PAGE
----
long-term effects of cocaine on key organs
Despite some legal medicinal use as a pain reliever and vasoconstrictor, cocaine – a highly addictive central nervous system (CNS) psychostimulant – remains a Schedule II controlled substance due to a high potential for abuse and subsequent addiction.
For most people, cocaine is a popular recreational drug widely abused for its euphoric effects. Moreover, it has been portrayed as a party drug consumed by the rich and the famous. In reality, the adverse impacts of cocaine extend to all sections of the society, especially after the comparatively cheaper crack cocaine entered the market. One can understand the growing menace of cocaine by the fact that ‘crack’ cocaine is enlisted among the most addictive substances in the world.
Cocaine causes a short-lived, intense burst of energy accompanied by euphoric feelings produced by the flooding of the brain’s receptors by the neurotransmitter dopamine. However, the high is quickly followed by a crash, characterized by intense depression, edginess and a craving to use cocaine again.
People addicted to cocaine are unable to eat or sleep normally as their attention is on getting their next ‘high.’ As with most other drugs, they lose interest in the other areas of their lives. Since the prolonged and frequent use of cocaine builds up tolerance, a user needs more quantity of the drug to trigger the same level of high as experienced before.
Given the severe consequences of cocaine, the term “dope fiend” was coined to refer to a habitual cocaine user. According to the 2016 National Survey on Drug Use and Health (NSDUH), the current users of cocaine was estimated to be 1.9 million people aged 12 or older, including 432,000 users of crack.
Effects of cocaine abuse
Besides affecting the brain, the long-term use of cocaine affects the body adversely in numerous ways. Some of these key repercussions have been discussed below:
- Brain: The brain adapts to repeated cocaine exposure by changing the way it communicates with the brain chemicals. Cocaine ages the brain, increases the risk of dementia, deteriorates memory and triggers conditions akin to Alzheimer’s disease. Cocaine by constricting the blood vessels in the brain reduces the supply of oxygen to the brain, resulting in strokes, seizures and sudden death.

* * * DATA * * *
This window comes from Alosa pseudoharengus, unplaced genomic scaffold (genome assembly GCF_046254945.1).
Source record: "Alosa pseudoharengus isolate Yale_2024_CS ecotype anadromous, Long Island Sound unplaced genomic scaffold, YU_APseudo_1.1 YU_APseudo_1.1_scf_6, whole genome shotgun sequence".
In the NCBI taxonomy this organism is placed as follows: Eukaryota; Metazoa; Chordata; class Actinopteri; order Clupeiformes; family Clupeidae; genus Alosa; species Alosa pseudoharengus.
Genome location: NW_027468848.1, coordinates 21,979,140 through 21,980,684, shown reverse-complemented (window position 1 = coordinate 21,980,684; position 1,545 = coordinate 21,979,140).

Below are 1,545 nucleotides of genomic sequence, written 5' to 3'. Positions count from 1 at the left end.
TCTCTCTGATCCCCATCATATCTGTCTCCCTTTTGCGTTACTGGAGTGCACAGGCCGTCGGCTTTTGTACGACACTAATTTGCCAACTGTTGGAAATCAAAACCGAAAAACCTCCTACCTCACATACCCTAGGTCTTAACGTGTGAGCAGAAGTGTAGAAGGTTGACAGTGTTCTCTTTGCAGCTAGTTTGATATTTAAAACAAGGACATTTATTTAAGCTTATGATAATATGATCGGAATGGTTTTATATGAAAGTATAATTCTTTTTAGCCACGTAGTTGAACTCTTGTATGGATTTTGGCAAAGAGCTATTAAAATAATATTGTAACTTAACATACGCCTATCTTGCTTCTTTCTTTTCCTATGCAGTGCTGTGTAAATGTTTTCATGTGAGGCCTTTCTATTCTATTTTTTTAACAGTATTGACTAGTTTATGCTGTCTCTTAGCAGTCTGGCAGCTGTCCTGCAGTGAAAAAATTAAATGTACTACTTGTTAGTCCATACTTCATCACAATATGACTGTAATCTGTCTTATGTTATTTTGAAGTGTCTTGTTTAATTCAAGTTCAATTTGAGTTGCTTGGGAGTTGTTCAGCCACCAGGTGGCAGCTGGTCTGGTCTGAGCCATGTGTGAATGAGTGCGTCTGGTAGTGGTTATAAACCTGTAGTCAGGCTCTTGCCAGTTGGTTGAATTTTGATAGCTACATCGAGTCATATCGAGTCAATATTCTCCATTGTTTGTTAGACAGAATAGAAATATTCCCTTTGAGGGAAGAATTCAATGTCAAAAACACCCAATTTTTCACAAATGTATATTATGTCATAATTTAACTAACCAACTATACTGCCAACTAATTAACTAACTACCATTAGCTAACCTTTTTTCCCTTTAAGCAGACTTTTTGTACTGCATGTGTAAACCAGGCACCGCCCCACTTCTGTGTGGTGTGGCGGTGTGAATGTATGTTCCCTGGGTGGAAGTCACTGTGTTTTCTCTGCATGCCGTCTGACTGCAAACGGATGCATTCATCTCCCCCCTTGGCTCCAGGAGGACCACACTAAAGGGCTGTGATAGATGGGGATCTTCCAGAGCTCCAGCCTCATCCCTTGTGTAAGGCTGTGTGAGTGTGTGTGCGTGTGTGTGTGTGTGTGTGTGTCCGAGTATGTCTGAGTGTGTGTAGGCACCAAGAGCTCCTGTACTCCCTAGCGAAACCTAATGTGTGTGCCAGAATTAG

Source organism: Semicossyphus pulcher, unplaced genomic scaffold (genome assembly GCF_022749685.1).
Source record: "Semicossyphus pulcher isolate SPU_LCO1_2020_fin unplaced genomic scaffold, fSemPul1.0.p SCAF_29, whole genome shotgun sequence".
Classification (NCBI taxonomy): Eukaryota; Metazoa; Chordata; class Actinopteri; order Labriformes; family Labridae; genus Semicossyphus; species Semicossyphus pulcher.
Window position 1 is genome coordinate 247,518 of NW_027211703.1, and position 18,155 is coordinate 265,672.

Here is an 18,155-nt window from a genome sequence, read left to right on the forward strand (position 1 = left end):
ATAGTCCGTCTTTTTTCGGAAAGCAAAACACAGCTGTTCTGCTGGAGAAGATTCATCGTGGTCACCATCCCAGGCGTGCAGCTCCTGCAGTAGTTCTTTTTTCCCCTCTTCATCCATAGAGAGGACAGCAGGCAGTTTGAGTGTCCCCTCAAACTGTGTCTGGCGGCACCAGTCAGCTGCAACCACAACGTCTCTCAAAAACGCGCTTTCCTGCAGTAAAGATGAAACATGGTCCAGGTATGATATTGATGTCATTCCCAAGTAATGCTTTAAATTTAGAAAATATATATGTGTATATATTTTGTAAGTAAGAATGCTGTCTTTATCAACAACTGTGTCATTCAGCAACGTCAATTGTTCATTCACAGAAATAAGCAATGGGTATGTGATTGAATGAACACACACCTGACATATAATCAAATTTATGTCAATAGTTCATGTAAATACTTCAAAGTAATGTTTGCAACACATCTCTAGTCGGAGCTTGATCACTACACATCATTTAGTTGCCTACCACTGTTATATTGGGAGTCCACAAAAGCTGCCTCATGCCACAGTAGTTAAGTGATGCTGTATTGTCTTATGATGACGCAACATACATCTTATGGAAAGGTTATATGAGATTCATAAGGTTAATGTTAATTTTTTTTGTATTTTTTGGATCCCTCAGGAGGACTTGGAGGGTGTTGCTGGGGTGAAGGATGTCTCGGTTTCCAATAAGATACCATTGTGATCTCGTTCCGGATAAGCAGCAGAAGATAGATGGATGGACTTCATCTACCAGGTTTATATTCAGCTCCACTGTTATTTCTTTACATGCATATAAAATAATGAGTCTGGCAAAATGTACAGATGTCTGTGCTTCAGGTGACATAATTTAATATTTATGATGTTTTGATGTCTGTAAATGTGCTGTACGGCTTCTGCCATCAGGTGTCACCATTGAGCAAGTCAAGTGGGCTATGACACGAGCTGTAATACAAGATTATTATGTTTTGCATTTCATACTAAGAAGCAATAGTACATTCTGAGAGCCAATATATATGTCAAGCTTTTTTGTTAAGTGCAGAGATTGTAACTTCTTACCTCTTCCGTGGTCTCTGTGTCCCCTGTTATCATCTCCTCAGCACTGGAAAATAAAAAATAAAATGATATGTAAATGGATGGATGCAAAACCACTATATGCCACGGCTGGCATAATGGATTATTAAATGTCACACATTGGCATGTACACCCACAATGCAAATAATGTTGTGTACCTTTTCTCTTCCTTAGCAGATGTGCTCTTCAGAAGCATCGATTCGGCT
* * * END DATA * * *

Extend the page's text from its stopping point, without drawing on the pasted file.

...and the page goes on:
- Heart: The immediate effects of cocaine on the heart include elevated blood pressure and a rapid heartbeat. The long-term effects are pulmonary embolism, stroke, deep vein thrombosis, angina (chest pain from the tightening of blood vessels), myocardial infarction (death of heart muscle), tachycardia (a fast-resting heart rate) and arrhythmia (irregular heart rate).
- Lungs: The regular snorting of cocaine damages the mucous membrane lining the nasal passages and causes nosebleed and nasal perforation. Crack cocaine users are known to develop respiratory problems like “crack lung” or eosinophilic pneumonitis, chronic cough, pulmonary infections like pneumonia, tuberculosis (TB), acute respiratory distress and pulmonary edema. Moreover, capillaries that carry oxygen to the rest of the body can be destroyed.
- Stomach: The reduction in blood flow throughout the body due to cocaine use can indirectly damage the stomach and intestines. The short-term consequences of cocaine abuse include constipation, vomiting, nausea, reduced appetite, etc. With the exacerbation of these effects, one can witness necrotic bowel or death of the important tissues in the gastrointestinal tract. Other impacts include stomach ulcers and inflammation of large intestine, resulting in acute digestive problems and even death.
- Kidneys/liver: The kidneys are especially susceptible to damage due to cocaine abuse as increased blood pressure and lack of oxygen damage tissues. A liver injury occurs due to an overdose, as toxins flooding the liver cannot be expunged. The consumption of cocaine with alcohol causes the liver to produce cocaethylene, which increases depressive effects of alcohol, stresses the heart and damages the liver.
Path to recovery
Since the effects of cocaine are quite strong, both physically and psychologically, it is essential to spread awareness about its consequences among everyone. Rather than hiding addiction-related problems, users should be motivated to share their fears and inhibitions with an expert and family. Addiction patients can regain their lost identity and return to normal life through an effective treatment.
If you or your loved one is afflicted with drug addiction, contact the 24/7 Drug Addiction Helpline to access the best inpatient drug abuse treatment centers. You can also seek help for outpatient drug abuse treatment centers. Call at our 24/7 helpline number 866-403-5607 or chat online.